Six-year Bassmaster Elite Series pro and tournament veteran David Mullins didn’t plan on fishing for a living. In fact, he never considered it possible.
It wasn’t that he didn’t fish. He did — and he was good at it. A childhood of bluegill fishing morphed into occasional bass-fishing trips, which led him to competitive fishing when he was in high school.
“I started fishing rodeos when I was 16, as soon as I was old enough to drive the truck,” Mullins said.
Within a year of graduating high school, he was dominating his bass club.
“I ended up winning Angler of the Year the first year (as a member),” Mullins said. “There were about 25 members; it was a team deal, but I fished by myself and won Angler of the Year.”
He also fished some BFLs, where he performed well.
While he was fishing the BFLs, he pursued a marketing degree at East Tennessee State University. At the same time, he met a man who dramatically elevated his fishing skills.
“I started fishing with one of the best fishermen in the area, Charlie Rasch,” Mullins said. “Charlie had won every major tournament East Tennessee had to offer, and to many he was considered the best around.
“My knowledge of fishing exploded.”
Rasch helped Mullins in one particular area that remains a major factor in his career.
“I always loved catching fish deep offshore, and he helped refine my skills for it,” Mullins said. “It is still my favorite way to catch them.”
Even so, the thought of making a living fishing never entered his mind. While fishing with Rasch, Mullins went on to Lincoln Memorial University and secured a teaching license, as well as completing most of the requirements toward a masters in education.
But a chance meeting at a Dale Hollow boat launch changed the course of his life.
“We had fished all night long, and it was midnight,” Mullins recalled. “I was putting the boat on the trailer, and I hear this blaring techno music and this truck pulls up to the ramp. It was a purple Crown Royal truck and boat.”
Aaron Martens rolled down the window and asked if Mullins had caught any fish.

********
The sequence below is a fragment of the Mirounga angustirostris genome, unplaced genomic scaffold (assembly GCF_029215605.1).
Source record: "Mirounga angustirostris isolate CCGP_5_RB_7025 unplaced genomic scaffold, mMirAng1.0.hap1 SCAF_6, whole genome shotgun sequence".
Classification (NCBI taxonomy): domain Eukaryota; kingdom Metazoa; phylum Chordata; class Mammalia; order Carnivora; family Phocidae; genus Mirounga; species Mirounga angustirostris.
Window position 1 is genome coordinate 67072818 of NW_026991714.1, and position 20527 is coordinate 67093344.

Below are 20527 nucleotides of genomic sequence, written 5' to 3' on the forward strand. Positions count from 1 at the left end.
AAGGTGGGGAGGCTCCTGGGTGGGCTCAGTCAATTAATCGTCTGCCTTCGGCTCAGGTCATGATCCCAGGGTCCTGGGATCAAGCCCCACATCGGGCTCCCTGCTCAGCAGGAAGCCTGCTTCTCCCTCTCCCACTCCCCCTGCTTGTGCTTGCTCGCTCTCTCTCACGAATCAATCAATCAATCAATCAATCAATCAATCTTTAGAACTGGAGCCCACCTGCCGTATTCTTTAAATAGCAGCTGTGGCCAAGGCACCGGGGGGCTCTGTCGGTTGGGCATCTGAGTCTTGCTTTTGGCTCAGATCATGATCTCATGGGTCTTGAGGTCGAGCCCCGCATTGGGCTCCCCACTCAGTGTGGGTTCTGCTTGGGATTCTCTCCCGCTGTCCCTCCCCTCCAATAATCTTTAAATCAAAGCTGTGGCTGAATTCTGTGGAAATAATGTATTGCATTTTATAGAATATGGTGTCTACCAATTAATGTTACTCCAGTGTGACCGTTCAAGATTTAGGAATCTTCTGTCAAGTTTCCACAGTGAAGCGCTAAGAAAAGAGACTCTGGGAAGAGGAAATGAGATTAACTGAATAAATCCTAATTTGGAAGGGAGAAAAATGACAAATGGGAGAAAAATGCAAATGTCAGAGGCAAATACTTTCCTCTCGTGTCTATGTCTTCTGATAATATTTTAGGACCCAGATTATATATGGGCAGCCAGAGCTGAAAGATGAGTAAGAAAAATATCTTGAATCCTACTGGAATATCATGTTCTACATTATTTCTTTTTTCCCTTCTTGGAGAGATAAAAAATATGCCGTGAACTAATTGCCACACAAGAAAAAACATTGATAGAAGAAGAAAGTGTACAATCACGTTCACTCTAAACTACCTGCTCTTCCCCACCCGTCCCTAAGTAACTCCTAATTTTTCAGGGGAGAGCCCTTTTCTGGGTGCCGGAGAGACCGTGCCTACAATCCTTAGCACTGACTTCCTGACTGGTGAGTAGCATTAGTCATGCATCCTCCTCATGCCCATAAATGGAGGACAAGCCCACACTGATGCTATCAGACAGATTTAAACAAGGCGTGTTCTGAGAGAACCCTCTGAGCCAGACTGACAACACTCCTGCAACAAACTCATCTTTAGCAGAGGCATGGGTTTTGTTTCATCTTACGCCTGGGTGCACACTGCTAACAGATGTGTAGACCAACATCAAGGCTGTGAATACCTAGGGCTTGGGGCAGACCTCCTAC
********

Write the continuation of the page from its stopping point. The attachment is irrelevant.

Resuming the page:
“I didn’t know who Aaron Martens was,” Mullins admitted.
After chatting, Mullins asked Martens — who was pre-scouting for an Elite Series stop at the lake — to go fishing the next day.
“We’ve been friends ever since,” Mullins said.
By the time he saw Martens again at a 2012 Elite Series event, Mullins had become a real force in the local tournament community. He had won three Angler of the Year titles on one of the trails, which was a record at the time.
The pair soon spent more time on the water, and Martens encouraged the young angler to move to the next level.
“He said, ‘You know, if you ever wanted to do this (for a living), you could do it,” Mullins said. “I know who I fish against, and you’re better than some of them.”
So Mullins checked the Bassmaster Southern Opens schedule and saw Douglas Lake was in the mix. He signed up, and Martens agreed to travel with him.
“I had just gotten hired as a high school teacher,” he said. “I told my principal, ‘You know, I’ve already signed up for these tournaments,’ and he agreed to let me fish them.”
Mullins qualified to move to the Elite Series in his first season on the circuit.
“Aaron was a big influence for me,” Mullins said. “I never thought I could (fish for a living). It was so far out there, you never thought you could fish for a living.”
He was faced with a real life-changing decision. But it didn’t take long to change course.
“I got to teach one year and said, 'To heck with it. I’m going to give it a shot,’” Mullins said.
That was six years ago, and Mullins hasn’t regretted the decision.
He said it’s not been an easy run — the traveling is tough and he has to continually hustle for adequate finances — but he loves testing his mettle against the best in the world.
“I love the competition,” Mullins said. “The talent (on the Elite Series) is just stupid good. I talked to Gary Klein about it, and he said you used to have to fish clean to win, but now you have to fish clean just to get a check.
“You know they’re going to catch fish everywhere we go.”
He said his goal for the coming years is simply to be more consistent. However, he doesn’t have any specific milestones in mind.
“Fishing is so mental and in the moment, so I don’t want to have bad thoughts, I don’t set goals,” Mullins explained. “I just go fishing.
“I don’t know if that’s right or wrong — it’s just how I am.”